Saturday, 12 January 2008

Takht-I-Soleiman (Throne of Soloman)

After a night in Zanjan ( and a late departure as our bus was a bit reluctant to start in the cold )we visited Takht -I Soleiman ( Throne Of Solomon). This site is the holiest shrine of Zoroastrian and a World Heritage Site. The ruins lie on a plateau arising from the deposits of a highly mineralised lake fed from an underground source with an extinct volcano ( Zendan-I Soleiman) nearby.The main Zoroastrian temple ( with its 'everlasting' flame) was built in 5th century AD on the top of remains of Parthian buildings, themselves constructed on older dwellings from first Millenium BC. In the late 13th century the site experienced a renaissance when it was a summer capital of mongol rulers but abandoned from 17th century. The designs of the fire temple, palace and layout of site are thought to have heavily influenced the development of Islamic architecture
I went to Iran expecting to be bowled over by the blue mosaics - I certainly enjoyed them but what got to me unexpectedly was the Zoroastrian sites ( more about Yazd in another post).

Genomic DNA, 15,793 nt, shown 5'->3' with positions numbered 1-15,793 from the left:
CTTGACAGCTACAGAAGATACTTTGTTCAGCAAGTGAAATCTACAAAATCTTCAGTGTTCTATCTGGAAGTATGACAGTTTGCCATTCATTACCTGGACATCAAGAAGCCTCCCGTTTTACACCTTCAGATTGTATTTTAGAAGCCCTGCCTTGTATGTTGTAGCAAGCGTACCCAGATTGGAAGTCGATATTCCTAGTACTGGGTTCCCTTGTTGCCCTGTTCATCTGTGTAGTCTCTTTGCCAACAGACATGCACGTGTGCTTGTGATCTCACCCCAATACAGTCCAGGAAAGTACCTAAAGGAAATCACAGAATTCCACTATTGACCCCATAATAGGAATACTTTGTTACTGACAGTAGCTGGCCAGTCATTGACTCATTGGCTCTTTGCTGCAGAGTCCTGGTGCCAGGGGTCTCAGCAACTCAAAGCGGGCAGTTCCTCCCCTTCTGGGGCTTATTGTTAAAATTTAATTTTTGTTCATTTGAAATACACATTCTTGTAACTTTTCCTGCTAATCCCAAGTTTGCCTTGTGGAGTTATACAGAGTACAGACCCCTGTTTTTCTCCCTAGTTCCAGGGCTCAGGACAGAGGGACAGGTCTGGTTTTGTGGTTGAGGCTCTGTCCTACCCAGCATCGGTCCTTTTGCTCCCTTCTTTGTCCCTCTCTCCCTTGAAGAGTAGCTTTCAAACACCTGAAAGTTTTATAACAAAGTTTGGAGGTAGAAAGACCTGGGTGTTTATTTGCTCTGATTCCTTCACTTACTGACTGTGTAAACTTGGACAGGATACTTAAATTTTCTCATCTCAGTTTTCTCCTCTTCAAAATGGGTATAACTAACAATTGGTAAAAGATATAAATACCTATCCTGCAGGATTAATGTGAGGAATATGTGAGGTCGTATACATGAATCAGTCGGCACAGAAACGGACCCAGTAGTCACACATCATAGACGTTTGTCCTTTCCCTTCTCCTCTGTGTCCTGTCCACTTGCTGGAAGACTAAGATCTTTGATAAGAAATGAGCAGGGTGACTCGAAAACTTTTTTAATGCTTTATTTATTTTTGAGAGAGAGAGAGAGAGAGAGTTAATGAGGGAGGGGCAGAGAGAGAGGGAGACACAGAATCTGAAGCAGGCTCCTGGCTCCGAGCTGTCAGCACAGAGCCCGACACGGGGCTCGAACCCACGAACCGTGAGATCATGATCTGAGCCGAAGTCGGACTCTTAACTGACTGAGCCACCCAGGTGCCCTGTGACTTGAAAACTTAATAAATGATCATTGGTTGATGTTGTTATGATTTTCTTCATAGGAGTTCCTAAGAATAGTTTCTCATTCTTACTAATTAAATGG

We felt really privileged to see Takht-I Soleiman in the snow - it wouldn't have had half the impact in the heat of summer. The combination of the sparkle from the snow and the reflections of the ruins in the steam rising from the sacred lake ( warm at about 37 c) made it spectacularly atmospheric. You could see how the ancients would have selected and venerated such a site.

View of Zendan-I-Soleiman from fire temple


Location of fire temple - Zoroastrians do not venerate fire as such but what it represents; goodness and purifying energy



Part of palace. Steam rising from the sacred lake.





Sunset over Zendan-I Soleiman ( most climbed up to the crater, I did a bad sketch instead tho' our bus driver cheered me on )




Moon rise


3 comments:

Olga said...

Wondrous stuff!

Stephanie Pettengell said...

Fascinating and I love the photo's

Helen Suzanne said...

absolutely amazing. Thank you for posting!